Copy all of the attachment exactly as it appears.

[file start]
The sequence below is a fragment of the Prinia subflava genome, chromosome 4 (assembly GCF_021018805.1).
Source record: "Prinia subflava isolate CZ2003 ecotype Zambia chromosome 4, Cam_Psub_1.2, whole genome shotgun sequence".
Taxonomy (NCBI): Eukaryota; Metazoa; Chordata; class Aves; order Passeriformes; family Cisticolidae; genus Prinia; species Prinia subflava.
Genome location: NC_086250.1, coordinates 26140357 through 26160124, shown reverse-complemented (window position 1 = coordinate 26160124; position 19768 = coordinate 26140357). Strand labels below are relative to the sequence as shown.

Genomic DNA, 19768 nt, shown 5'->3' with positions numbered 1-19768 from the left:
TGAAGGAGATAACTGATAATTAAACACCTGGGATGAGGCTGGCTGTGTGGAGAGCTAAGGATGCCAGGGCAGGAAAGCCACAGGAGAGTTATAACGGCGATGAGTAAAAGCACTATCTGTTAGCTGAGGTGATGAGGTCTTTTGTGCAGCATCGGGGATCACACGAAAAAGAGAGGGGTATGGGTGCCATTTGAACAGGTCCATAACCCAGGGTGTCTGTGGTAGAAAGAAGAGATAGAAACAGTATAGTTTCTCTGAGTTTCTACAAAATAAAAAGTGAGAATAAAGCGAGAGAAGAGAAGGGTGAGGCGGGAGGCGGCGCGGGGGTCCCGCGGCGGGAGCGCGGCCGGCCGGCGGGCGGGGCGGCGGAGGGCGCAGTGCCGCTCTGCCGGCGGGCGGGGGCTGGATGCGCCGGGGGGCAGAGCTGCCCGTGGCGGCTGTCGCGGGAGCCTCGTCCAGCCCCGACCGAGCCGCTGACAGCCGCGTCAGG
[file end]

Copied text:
The sequence below is a fragment of the Prinia subflava genome, chromosome 4 (assembly GCF_021018805.1).
Source record: "Prinia subflava isolate CZ2003 ecotype Zambia chromosome 4, Cam_Psub_1.2, whole genome shotgun sequence".
Taxonomy (NCBI): Eukaryota; Metazoa; Chordata; class Aves; order Passeriformes; family Cisticolidae; genus Prinia; species Prinia subflava.
Genome location: NC_086250.1, coordinates 26140357 through 26160124, shown reverse-complemented (window position 1 = coordinate 26160124; position 19768 = coordinate 26140357). Strand labels below are relative to the sequence as shown.

Genomic DNA, 19768 nt, shown 5'->3' with positions numbered 1-19768 from the left:
TGAAGGAGATAACTGATAATTAAACACCTGGGATGAGGCTGGCTGTGTGGAGAGCTAAGGATGCCAGGGCAGGAAAGCCACAGGAGAGTTATAACGGCGATGAGTAAAAGCACTATCTGTTAGCTGAGGTGATGAGGTCTTTTGTGCAGCATCGGGGATCACACGAAAAAGAGAGGGGTATGGGTGCCATTTGAACAGGTCCATAACCCAGGGTGTCTGTGGTAGAAAGAAGAGATAGAAACAGTATAGTTTCTCTGAGTTTCTACAAAATAAAAAGTGAGAATAAAGCGAGAGAAGAGAAGGGTGAGGCGGGAGGCGGCGCGGGGGTCCCGCGGCGGGAGCGCGGCCGGCCGGCGGGCGGGGCGGCGGAGGGCGCAGTGCCGCTCTGCCGGCGGGCGGGGGCTGGATGCGCCGGGGGGCAGAGCTGCCCGTGGCGGCTGTCGCGGGAGCCTCGTCCAGCCCCGACCGAGCCGCTGACAGCCGCGTCAGG